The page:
MASHING. Water recirculation instead of the mash recirculation
I'm Albert F.
I am VP of the newly formed Coachella Valley Homebrew Club located in the sunny Southern California Desert.
I've been brewing with three converted kegs on a three-tier gravity fed system for four years now. I've been really pleased with the results except:
I lose a lot of heat when I mash.
So I thought I would convert my system into a HERMS or RIMS for temp. control. But, I read many posts on other web sites about the cons of these types of systems pertaining to the movement of the wort and mash being recircualted.
On a RIMS there is potential of scorching the wort because it is in direct contact to the heat source. On a HERMS, this is not the case, because of indirect heat exchange, but there is the possibility of a compacted mash bed and a stuck cycle.
All this IMHO is due to mash/wort movement or recirculation. What if instead of recirculating the wort, one recirculates hot water through the mash tun to heat the grain bed thus keeping the grain at a constant temp without having to recirculate it? The water would cycle through copper tubing just like an immersion chiller after the boil, but instead of cold water one uses hot water pumped from a hot water reservoir into the mash tun.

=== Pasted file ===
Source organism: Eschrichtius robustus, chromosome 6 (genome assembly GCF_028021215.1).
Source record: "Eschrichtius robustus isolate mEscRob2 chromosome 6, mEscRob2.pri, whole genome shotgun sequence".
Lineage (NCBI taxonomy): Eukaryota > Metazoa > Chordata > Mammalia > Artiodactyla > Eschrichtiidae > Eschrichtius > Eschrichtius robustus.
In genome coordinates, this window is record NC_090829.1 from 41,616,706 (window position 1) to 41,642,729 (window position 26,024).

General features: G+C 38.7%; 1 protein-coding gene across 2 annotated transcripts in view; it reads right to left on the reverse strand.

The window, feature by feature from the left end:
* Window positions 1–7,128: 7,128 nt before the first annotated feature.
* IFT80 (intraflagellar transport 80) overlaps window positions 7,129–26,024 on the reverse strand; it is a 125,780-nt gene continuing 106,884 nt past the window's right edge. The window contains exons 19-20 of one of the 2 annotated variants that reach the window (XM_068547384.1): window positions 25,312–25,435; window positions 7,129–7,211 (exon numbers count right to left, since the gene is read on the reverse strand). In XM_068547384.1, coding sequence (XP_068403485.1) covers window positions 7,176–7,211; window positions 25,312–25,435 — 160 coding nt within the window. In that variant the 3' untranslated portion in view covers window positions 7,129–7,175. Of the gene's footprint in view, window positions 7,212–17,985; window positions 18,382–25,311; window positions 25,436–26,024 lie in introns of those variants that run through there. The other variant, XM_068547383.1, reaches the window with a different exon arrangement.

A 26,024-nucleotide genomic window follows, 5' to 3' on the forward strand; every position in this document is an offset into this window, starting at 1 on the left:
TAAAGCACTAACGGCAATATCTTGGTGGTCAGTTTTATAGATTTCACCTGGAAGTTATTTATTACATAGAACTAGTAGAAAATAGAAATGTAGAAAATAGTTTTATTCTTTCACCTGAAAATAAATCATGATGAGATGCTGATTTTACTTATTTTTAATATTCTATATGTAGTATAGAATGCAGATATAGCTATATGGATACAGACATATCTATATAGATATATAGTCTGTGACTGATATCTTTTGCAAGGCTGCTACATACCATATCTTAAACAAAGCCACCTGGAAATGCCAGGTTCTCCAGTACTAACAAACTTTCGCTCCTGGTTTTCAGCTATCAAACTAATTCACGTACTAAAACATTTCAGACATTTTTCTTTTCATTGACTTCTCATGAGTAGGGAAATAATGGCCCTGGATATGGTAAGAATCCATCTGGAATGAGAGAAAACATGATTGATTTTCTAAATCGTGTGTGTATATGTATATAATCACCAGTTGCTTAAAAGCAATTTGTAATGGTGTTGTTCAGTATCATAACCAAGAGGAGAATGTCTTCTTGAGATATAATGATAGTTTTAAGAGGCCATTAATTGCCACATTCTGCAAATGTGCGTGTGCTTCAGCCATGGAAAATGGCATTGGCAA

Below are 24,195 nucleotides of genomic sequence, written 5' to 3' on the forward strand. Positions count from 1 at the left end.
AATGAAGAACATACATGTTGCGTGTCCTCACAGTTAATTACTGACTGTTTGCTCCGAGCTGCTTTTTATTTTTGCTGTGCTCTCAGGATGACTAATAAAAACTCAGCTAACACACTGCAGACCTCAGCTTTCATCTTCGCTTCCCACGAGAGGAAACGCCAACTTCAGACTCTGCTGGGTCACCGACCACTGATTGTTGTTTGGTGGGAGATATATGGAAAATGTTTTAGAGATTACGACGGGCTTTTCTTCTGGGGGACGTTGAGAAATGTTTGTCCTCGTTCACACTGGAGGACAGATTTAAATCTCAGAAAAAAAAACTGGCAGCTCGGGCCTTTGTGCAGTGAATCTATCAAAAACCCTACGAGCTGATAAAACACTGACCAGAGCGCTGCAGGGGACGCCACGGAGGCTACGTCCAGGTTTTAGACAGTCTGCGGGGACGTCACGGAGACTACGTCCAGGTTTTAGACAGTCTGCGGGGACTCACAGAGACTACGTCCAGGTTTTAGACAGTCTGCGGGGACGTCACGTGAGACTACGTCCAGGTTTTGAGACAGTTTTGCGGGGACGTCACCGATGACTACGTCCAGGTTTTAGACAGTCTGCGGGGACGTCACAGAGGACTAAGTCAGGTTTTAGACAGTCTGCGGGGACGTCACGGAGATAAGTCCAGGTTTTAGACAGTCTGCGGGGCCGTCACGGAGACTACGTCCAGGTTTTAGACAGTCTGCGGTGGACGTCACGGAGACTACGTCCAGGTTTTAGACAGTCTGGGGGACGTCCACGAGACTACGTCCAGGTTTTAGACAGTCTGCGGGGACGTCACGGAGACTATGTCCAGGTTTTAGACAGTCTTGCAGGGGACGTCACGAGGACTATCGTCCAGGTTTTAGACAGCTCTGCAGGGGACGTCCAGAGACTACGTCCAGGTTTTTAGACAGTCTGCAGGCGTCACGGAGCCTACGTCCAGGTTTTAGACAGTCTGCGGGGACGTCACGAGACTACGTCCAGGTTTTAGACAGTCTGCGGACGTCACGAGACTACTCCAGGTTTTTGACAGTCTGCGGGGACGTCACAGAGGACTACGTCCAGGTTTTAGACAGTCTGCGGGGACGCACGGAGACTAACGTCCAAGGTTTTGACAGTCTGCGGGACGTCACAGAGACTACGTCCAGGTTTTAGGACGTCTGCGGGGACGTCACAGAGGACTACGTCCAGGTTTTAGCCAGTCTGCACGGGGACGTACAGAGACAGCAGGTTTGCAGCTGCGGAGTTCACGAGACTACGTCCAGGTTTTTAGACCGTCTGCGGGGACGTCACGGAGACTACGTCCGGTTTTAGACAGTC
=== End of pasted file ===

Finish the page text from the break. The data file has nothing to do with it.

The mash bed could be stirred periodically during the mashing time to distribute the heat all around the tun and it eliminates scorching or a compacted grain bed.
The pumps then no longer have to be the expensive food grade pumps that I've seen at the homebrew shops. Instead they can be regular cheapy water pumps. They do not come in contact with the wort. It only recycles the hot water and you can use the same pump to chill the wort after the boil for the cold water flowing through an immersion wort chiller.
I haven't seen anybody come up with this idea. Any suggestions or opinions?
I do have a picture drawn out for a mash tun with this configuration but I couldn't figure out how to paste it to this post.
Thank you in Advance.